This segment also has its problems as well. Pastors don’t suffer alongside the sheep. In the Acts 29 model the sheep are to bow down and prostrate themselves before their pastor.  I am amazed by the stories that I hear about how a family is in a crisis, someone is ill, etc… and the pastor just is absent. They are not there for the dark winter nights. And what is the motivation for those who do “care?” Is it to actually come along side someone in pain or hurting? Are you doing it knowing that you are trying to grow a business and that it will help you get return on your capital. Yes, that’s what a hug in a hospital can be like for an Acts 29 pastor. 


Respond to Needs

As the old saying goes, if your only tool is a hammer, everything starts to look like a nail. Often, the zeal of church planters doesn’t reflect a full pastoral toolkit for meeting the needs of God’s people. At times, especially early on, the weighty responsibility to care for people can lead to “hovering over” them, trying to micromanage their holiness and pursuit of Christ.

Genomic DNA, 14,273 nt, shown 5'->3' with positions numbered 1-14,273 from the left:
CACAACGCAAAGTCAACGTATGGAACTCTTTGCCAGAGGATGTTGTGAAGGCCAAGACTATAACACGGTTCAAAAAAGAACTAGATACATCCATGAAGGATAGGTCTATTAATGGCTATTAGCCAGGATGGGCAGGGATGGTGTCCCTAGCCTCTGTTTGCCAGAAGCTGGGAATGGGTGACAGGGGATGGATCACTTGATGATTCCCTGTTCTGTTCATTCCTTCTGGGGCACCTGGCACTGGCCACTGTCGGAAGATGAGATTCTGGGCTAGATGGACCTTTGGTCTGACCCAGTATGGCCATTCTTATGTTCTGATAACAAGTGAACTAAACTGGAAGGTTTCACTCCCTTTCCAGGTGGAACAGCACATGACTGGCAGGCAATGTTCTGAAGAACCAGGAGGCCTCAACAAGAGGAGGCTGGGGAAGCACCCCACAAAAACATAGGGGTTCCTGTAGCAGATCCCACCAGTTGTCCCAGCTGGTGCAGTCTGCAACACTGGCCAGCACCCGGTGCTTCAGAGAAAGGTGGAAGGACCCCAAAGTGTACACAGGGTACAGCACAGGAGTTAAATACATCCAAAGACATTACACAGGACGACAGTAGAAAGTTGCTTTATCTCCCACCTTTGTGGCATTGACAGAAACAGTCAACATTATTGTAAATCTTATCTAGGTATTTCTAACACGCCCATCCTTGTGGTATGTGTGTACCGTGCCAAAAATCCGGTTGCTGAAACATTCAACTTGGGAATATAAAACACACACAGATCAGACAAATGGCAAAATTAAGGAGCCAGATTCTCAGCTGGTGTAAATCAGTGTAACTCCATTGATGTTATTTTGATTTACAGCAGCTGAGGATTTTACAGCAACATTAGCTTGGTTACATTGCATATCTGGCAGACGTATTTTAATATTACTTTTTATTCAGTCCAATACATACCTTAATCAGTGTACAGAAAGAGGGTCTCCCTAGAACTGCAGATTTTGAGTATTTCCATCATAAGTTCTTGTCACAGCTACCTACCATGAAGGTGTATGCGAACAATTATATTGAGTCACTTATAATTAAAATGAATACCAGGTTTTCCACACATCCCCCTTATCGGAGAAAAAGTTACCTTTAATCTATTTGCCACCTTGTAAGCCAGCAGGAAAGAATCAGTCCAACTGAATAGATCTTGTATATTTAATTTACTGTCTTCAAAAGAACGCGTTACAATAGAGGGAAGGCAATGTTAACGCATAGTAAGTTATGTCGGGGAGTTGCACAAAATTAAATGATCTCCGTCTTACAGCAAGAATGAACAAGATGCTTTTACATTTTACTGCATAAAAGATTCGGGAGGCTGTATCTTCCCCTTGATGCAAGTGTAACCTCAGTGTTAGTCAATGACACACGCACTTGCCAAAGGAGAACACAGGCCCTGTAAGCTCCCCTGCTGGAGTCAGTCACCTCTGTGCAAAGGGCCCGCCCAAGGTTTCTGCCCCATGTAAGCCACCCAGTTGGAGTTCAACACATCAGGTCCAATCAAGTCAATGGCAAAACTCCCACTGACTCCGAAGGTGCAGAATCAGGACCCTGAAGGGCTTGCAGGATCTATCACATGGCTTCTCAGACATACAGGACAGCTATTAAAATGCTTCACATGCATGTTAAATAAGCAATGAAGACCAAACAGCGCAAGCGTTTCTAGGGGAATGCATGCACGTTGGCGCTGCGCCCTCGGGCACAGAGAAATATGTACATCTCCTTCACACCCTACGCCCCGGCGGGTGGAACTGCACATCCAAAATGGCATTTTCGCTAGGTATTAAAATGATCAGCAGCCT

But we must remember that it’s the Holy Spirit’s job to change hearts, convict people of sin, and breathe life into weary souls. There will be times when a pastor’s care for people calls for confrontation of sin in order to protect the unity and purity of the flock, and when wolves need to be fought off. Those fights are always costly.

Here is a question that needs to be asked. And I say this as an outsider to the Acts 29 movement. Bill writes about the need to confront sin. In the case of an Acts 29 pastor like Bill Riedel who confronts his sin? Or is he above the system and while he enforces it in reality he is exempt. And how are wolves defined? Is a wolf someone who left the congregation? Is a wolf someone who lives in the Washington, D.C. area who happens to blog about your church? 

There are also times when an angry sheep has an unseen wound that must be treated and cared for—when lethargy isn’t laziness but an indicator of a deeper melancholy that needs an encouraging word to lift a downcast spirit. Pastors should also remember that not all opposition is personal; some is rooted in fears that can be addressed and cared for with a gentle word to take courage. As a shepherd has to know his sheep, so a pastor needs to know his people.